Business is booming on opening day of the Friends of the Lancaster Public Library book sale at Franklin & Marshall College.
Sale chairwoman Pat Ditzler reports people slept in their cars in the F&M parking lot overnight to be among the first to get in the doors to the Alumni Center on Harrisburg Pike.
The event, which features 250,000 items on 380 tables, and is expected to generate about $90,000 for the library, continues today until 8 p.m., and then from 9 a.m.-8 p.m. on Tuesday and 9 a.m.-6 p.m. on Wednesday.
Here are five cool things to know about this year's sale.
1. Most expensive item
The item up for sale this year with the highest price tag is a signed, first edition copy of "A Murder in Paradise," written by deceased Lancaster native Richard Gehman.
For $275, you can take home this 1954 hardcover about one of Lancaster's most infamous murders.
In January 1950, Edward Gibbs, a WWII veteran and Franklin & Marshall College student, murdered Marian Louise Baker, a 21-year-old stenographer at the college, after offering her a drive in his car.
Gibbs, 25, confessed, saying he killed Baker on impulse. He was the first person a Lancaster County jury sentenced to death, in March 1950 —and the last person from the county to be executed, on April 23, 1951.
The Friends have a second copy of the book for sale at $140, but it's not signed and it's not in quite as good condition, according to Ditzler.
You won't find either of these books on the regular sales tables. You'll have to ask for special permission to view them.
2. Vinyl is back
Video might have killed the radio star, but the CD apparently has not done the same to the vinyl album.
The book sale has about 10,000 of them up for grabs, and Ditzler says they won't last long.
"One man, who is in the Cleveland Orchestra, comes in from Columbus (Ohio) every year in a van and he fills it with vinyl albums," she said.
Ron Wertz of Lancaster got rid of most of his vinyl records years ago, but he kept a couple, and so he kept his record player so the family could keep listening to them.
Then his grandson expressed an interest in vinyl albums, and so the Wertz family switched from CDs back to LPs.
"The thing of it is, (vinyl) actually has a better sound to it," Wertz said. "When you go back and you listen, it's actually warmer."
And at the book sale, you can find killer deals.
Jerry Stevens of East Hempfield took home a sealed collection of records by Johann Sebastian Bach for $2.
"A lot of these are brand new," he said.
In 1982, Huey Lewis and the News spent 35 weeks on the Billboard album charts with "Picture This."
Back then, this album, which eventually won a gold certification for selling 500,000 copies, would have cost you around $8.
The price at the library book sale?
3. Going, going - almost gone
Dorie Groff of Lancaster has attended the library book sale for years. And every year, she makes sure to visit the VHS video table.
"We have a DVD, but I can pick these (VHS tapes) up cheap, and since we have the video and DVD combination, we can go either way," she said.
Groff continued, "I usually look for miniseries. I don't know yet if I'm going to find anything. Every once in a while I do."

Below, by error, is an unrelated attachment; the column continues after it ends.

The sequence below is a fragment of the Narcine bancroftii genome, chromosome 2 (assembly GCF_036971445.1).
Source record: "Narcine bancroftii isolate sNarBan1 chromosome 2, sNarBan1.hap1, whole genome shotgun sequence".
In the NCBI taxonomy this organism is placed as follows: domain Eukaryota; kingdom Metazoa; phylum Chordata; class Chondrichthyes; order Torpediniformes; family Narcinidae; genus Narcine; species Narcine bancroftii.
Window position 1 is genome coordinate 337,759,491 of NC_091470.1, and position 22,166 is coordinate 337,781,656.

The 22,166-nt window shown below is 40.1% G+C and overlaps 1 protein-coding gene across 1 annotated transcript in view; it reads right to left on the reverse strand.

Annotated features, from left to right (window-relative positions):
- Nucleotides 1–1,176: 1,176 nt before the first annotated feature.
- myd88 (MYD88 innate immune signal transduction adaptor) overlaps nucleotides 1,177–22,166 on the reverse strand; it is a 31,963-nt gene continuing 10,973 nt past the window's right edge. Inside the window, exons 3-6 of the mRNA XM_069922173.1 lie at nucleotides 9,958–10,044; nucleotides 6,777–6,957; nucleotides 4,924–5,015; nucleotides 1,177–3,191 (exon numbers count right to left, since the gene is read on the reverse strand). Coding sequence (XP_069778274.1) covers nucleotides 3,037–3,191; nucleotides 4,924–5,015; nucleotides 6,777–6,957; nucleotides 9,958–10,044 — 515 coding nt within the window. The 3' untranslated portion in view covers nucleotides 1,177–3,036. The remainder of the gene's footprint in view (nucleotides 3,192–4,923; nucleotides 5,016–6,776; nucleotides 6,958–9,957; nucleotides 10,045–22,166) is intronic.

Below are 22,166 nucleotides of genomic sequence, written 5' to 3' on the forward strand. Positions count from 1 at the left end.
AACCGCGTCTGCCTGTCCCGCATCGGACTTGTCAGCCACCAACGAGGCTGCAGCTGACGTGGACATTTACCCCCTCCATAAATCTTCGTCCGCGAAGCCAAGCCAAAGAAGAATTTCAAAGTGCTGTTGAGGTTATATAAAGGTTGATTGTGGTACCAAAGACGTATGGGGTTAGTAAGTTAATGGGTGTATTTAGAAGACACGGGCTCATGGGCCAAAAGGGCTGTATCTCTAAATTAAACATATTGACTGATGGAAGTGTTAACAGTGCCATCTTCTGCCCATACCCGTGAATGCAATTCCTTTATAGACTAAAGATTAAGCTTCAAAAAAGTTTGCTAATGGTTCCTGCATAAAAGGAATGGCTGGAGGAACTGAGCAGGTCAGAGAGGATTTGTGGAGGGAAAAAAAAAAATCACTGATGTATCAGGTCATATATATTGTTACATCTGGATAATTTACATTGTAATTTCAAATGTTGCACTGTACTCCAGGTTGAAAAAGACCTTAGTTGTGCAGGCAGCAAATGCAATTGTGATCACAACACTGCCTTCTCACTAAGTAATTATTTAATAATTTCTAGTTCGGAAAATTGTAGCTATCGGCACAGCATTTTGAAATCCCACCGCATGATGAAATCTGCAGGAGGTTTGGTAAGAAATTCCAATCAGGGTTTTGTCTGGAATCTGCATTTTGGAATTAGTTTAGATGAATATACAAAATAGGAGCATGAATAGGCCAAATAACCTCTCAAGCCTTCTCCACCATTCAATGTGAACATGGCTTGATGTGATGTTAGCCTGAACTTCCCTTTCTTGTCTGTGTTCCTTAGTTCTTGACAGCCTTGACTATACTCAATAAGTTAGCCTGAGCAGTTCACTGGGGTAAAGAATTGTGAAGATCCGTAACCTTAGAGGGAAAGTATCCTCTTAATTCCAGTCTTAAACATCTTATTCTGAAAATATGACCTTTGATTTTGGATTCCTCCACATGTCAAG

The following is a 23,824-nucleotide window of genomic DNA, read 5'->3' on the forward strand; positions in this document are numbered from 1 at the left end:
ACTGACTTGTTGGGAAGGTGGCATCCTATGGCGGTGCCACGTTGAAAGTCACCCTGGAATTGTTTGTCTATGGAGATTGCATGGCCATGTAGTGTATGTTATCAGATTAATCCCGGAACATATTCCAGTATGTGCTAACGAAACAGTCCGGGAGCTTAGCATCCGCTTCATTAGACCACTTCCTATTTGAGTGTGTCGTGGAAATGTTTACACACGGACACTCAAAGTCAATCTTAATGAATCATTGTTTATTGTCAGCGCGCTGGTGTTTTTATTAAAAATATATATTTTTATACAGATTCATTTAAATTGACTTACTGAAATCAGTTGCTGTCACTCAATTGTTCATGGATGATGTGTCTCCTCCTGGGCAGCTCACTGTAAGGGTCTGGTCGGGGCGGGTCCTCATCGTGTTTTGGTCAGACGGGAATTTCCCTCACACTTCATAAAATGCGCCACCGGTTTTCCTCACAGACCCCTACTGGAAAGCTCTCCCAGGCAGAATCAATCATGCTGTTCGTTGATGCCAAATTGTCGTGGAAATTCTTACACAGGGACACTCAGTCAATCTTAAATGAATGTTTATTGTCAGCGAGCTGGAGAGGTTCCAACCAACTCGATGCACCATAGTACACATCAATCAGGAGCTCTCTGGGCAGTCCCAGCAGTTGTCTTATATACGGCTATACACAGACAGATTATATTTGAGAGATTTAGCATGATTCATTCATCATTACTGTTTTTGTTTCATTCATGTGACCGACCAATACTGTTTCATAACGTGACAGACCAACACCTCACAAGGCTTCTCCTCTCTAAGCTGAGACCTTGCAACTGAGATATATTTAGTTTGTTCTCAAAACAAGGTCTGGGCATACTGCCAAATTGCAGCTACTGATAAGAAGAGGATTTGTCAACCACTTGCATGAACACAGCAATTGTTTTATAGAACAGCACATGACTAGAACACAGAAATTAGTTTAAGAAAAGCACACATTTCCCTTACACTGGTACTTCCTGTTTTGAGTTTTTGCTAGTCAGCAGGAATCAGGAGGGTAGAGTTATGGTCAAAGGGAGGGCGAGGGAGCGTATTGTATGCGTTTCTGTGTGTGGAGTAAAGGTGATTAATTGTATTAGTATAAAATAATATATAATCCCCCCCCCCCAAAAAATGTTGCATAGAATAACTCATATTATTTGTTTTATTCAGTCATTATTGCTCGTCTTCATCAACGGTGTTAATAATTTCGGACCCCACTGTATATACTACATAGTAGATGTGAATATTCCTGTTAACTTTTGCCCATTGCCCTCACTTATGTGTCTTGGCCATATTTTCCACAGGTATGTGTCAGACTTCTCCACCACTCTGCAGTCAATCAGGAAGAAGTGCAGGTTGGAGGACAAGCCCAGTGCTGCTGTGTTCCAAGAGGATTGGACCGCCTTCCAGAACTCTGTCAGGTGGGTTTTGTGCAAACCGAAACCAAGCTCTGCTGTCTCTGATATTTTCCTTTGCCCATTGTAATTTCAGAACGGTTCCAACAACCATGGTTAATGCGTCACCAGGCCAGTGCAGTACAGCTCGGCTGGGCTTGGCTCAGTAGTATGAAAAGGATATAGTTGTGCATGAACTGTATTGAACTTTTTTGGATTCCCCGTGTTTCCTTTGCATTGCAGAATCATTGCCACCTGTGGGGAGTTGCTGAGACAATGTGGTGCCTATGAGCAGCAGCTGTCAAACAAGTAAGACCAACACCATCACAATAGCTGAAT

With the rise of DVDs, Groff has noticed the VHS offerings at the annual book sale have gotten slim in recent years.
So slim, in fact, Ditzler said this year is probably the last they will be offered for sale.
"I know they're no longer taking them," Groff said. "I thought, when I want to get rid of mine, what am I going to do with them?"
4. Turn the page(s)
"People use money for bookmarks all the time," Ditzler says.
Because of that, cash is often found in the pages of donated books.
"Every time we sort books, we find money," she said.
Ditzler recalled a sorter once finding $400 in a book.
The book had a name in it that Ditzler recognized. and so she said the owner was contacted and informed about the found cash.
"She said, 'Keep it for the library,'" Ditzler said. "I offered to split it with her, but she just told me to give it to the library."
Also found have been household bills, personal letters, and the occasional illicit material.
"We've found marijuana leaves," Ditzler said.
Sorters who handle and price the books for the sale find a lot of these items.
But with sorters handling about 1 million donated books per year, Ditzler has no doubt they miss a lot.
"Someone came up to us once and they had found $300 in a book," she said. "They turned it in and said, 'This is for the library.'
"You never know what you might find inside the pages of a book."
5. Sci-fi craze
The most popular book genre at the sale has to be science fiction, Ditzler said.
"We put out boxes and boxes of sci-fi, and they're going quickly," she said. "That's a huge, popular category."
JJ Eberly of Lititz always makes a point to check out the science fiction tables.
"I read just about anything," he said. "But science fiction and fantasy are my favorites, and I usually walk away with an armful."
Eberly was at the sale fairly early on opening day because he knows the sci-fi area can clear out quickly.
"To some degree, I find competition, but I tend to look for more weird, obscure stuff from the 1960s and 70s that a lot of people don't pick up," he said.
"I buy stuff to read. I'm not looking to trade up. I'm not looking to re-sell. I've been a voracious reader since pre-kindergarten."